And I know the marketing of Black History Month and paid lip service by companies that barely employ, spend nominal advertising dollars with, or even care for black people (looking at you, Facebook) sounds patronizing, but that’s what happens when a well-meaning month is scoffed at by corporations. But that’s to be expected; businesses go to business.

So we may have to say goodbye to this month that reminds the rest of America of all the contributions black people have made to this country despite being treated like trespassers. The month that asked America to look at what grew from the seeds the country had abandoned. It was the month that allowed schools that had no intention of teaching black history to hang the crumpled poster of Martin Luther King Jr. and deliver his ‘I Have a Dream’ speech. . And that’s important. Black children need to see themselves in the people who came before them. While I grew up in Chocolate City — where almost all of my teachers were black until I went to college — most black kids can go through their entire school years without a black teacher.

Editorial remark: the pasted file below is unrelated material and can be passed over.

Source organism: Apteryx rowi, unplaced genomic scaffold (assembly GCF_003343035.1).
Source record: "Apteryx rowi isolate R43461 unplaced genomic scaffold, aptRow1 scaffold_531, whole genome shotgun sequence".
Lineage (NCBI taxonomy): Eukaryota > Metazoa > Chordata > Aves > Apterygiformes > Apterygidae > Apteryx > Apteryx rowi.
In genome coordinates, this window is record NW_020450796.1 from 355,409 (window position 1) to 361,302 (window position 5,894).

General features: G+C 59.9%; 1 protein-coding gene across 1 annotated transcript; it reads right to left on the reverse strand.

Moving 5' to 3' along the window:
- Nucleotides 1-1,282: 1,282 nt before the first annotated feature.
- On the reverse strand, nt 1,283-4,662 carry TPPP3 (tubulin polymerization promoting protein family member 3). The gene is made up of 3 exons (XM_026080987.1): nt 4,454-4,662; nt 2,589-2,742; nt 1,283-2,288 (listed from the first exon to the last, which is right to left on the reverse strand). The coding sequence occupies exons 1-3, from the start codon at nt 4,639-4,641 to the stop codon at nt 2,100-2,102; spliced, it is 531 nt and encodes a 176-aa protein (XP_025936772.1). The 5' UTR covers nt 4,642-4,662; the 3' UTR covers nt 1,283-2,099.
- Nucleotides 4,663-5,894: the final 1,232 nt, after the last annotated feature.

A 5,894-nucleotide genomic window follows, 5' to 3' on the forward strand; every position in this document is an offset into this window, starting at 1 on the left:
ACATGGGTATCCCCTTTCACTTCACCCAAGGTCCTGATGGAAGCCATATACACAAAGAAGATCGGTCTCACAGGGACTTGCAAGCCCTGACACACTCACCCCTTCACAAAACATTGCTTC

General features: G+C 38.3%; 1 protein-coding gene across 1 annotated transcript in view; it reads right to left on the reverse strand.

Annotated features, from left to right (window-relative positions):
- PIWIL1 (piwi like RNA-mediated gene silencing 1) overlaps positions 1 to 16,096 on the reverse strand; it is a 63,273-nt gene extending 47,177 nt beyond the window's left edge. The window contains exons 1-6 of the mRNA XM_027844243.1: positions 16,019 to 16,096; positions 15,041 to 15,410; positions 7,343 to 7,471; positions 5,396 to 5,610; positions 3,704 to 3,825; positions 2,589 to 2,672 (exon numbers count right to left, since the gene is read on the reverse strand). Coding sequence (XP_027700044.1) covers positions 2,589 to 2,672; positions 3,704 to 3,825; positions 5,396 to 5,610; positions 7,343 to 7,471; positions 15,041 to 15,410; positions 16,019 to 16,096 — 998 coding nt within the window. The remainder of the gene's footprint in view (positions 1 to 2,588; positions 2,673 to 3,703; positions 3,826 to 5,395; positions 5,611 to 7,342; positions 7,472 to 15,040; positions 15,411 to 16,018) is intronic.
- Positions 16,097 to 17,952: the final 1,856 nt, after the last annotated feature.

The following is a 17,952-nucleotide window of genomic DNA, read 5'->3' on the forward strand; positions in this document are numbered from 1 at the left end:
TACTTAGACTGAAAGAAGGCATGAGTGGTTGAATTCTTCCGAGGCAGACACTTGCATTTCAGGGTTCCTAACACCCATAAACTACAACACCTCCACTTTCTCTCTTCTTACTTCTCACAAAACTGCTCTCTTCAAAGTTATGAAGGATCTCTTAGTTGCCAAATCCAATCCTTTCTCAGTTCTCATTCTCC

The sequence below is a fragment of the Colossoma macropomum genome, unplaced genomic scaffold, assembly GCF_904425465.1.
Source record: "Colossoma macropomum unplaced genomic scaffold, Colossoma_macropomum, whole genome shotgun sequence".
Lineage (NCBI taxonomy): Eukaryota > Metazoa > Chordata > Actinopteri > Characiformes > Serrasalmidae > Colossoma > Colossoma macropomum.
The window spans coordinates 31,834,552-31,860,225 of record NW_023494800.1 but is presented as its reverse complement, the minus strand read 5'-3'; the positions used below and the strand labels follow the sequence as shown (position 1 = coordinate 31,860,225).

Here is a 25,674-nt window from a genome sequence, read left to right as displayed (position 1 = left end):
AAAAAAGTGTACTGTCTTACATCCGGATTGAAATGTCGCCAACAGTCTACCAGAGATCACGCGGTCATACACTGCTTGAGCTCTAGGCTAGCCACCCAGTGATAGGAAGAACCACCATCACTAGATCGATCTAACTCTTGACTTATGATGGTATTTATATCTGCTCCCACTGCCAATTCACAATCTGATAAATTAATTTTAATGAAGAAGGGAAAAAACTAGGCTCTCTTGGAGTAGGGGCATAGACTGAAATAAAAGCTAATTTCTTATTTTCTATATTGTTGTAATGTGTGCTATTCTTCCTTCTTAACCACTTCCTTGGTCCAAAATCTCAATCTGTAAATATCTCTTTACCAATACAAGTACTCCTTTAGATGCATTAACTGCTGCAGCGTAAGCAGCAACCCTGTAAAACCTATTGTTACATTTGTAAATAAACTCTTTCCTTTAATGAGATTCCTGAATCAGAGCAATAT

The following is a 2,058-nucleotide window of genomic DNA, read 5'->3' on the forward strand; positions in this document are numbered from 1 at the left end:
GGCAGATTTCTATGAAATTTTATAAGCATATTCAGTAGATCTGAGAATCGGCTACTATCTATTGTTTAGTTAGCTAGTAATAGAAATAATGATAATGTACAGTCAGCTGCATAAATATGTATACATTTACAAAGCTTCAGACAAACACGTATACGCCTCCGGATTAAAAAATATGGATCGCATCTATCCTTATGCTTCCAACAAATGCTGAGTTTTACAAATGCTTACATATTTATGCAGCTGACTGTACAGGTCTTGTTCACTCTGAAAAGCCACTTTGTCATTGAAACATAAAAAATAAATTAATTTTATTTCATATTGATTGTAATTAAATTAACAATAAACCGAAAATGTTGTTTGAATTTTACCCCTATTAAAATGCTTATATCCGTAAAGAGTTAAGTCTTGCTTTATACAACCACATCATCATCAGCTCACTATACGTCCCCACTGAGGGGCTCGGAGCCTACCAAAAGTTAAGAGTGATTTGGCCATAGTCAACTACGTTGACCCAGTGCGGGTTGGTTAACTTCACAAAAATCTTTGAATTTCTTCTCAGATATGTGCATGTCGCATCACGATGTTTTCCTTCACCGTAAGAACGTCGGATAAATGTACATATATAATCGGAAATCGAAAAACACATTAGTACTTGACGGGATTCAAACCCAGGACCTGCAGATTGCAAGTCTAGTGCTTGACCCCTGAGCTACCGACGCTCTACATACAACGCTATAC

Why is this important? Good, a study found that Black students who have at least one black teacher — just one — are more likely to go to college.

But remember, I didn’t say I played Thurgood Marshall and Muhammad Ali – I said I was Thurgood Marshall and Muhammad Ali, and it matters. It must.

Because for black kids to be someone, they need to see someone. They need to know that their history matters, even if the CRT fights forever jeopardize Black History Month.



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Newsrust - US Top News: Will critical battles over race theory make this month the last month in Black History?
Will critical battles over race theory make this month the last month in Black History?